the feeling of hot liquid or food. “I tried my best,” I told him. “Not
so easy from where I was hiding out in Beacon at the time.” But below
the surface, my heart was pounding. I was shocked that SWIPE had made
it so far and so fast through the Markless circles in America, and
suddenly found myself feeling more than a little self-conscious about
it. “I hope I got the big things right,” I told him.
“Oh you did, you did,” George
said quickly. “And I appreciated the cameo.”
The next few hours moved fast,
my notepad filling quickly, my tea going cold. George told me of the
years he spent watching Dane grow, about his role in the boy’s
upbringing, about the balancing act of influencing Dane where he could
without overstepping the bounds of an illegal Markless housekeeper.
But what strikes me most,
looking back on those notes and scribbles now, was George’s own
philosophy, his own perspective and aspirations, that came across only
subtly at first.
Look at our country right now
and ask yourself—what isn’t great about the American Union? Technology
connects us, instantly, easily. Knowledge is more accessible than ever
before. We are a nation at peace, at least on its own soil. We’ve never
had more choices in entertainment, never had more avenues by which to
pursue fulfillment. Life expectancy has never been longer, and
comforts, for the Marked at least, never more complete.
And yet who here is happy?
Really, truly happy? How quickly we’ve taken for granted the
conveniences we’ve been given. Fast as technology gets, we complain
when it isn’t faster. Sublime as entertainment can be, we feel cheated
when it doesn’t live up to our own unrealistic expectations. Readily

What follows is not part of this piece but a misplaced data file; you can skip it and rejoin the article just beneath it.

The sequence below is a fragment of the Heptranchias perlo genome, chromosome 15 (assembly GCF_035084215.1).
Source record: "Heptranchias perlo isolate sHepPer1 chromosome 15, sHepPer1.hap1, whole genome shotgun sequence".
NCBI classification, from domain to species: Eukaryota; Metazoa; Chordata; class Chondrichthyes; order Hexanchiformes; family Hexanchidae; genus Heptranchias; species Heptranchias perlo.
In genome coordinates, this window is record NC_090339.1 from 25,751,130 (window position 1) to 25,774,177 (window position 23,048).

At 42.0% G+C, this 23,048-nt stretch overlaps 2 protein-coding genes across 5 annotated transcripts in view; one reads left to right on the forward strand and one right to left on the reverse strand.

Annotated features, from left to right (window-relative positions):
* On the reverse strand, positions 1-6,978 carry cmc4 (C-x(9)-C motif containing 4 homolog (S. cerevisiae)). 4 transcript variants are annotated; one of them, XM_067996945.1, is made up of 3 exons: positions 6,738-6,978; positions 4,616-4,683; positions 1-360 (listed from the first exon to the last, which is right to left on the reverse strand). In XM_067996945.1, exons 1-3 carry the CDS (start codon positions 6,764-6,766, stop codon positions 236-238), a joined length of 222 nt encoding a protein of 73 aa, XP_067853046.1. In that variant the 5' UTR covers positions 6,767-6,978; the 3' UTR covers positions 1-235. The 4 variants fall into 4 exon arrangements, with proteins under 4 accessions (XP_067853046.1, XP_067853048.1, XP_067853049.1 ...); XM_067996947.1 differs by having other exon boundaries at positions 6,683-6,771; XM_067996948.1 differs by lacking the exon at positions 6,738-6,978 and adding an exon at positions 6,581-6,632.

available as knowledge is, our quest for new horizons of understanding
is approached, largely, with apathy. I pass no judgments in these
matters; I am as guilty of them as anyone, and anyway, I believe such
behavior is natural.
Because, after all, how
important are these comforts, really? How could we not walk through
life even the least bit unfulfilled, when we’ve been trained to aspire
towards what are, at the end of the day, only transient joys.
George lives without the Mark.
His freedom is limited, since he lives in a town that no longer readily
accepts his Markless nature. His job consists—these days, with Dane
gone—mostly of cooking the same few meals for his boss, cleaning the
same few rooms that are hardly messy to begin with....It is a small
existence with a short field of view.
And yet in my afternoon alone
with him, George struck me as the happiest person I’ve seen in this
American Union for years and years. In SWIPE,
George told Dane that there were more important things than material
wealth. In my visit with him, he confirmed it.
Real freedom, of course, comes
from a spiritual wealth that money and Marks can do little to buy.
The truth is that we are a part
of a world that is bigger than us, cogs in a great, big, churning
machine beyond our material comprehension. No matter what frills we put
on our place in the gears, no matter what creature comforts we attain
to dress the spokes, it will never be the simple spinning of that gear
that fulfills us. It is the machine itself that churns happiness, and
it is our place within it that allows us our slice. But until we see
the bigger picture as George sees it, our own view of the wheel shows,
and will only ever show, little more than the daily grind.
In my visit to Spokie, I was
hoping to find the real motivation behind Dane’s actions in SWIPE.
I was hoping to have some insight, so that I might better understand
what he goes on to do in my second book SNEAK.
It turns out the answer rested
with George. After all the closed doors and disappointments of my short
stay in Spokie, it turns out that this quiet, not-strictly-legal
live-in butler was the answer to it all. He’d rubbed off on his young
master Dane more than he knew. More than Dane knew. More than I knew.
Let’s hope George rubs off a bit
on the rest of us, as well.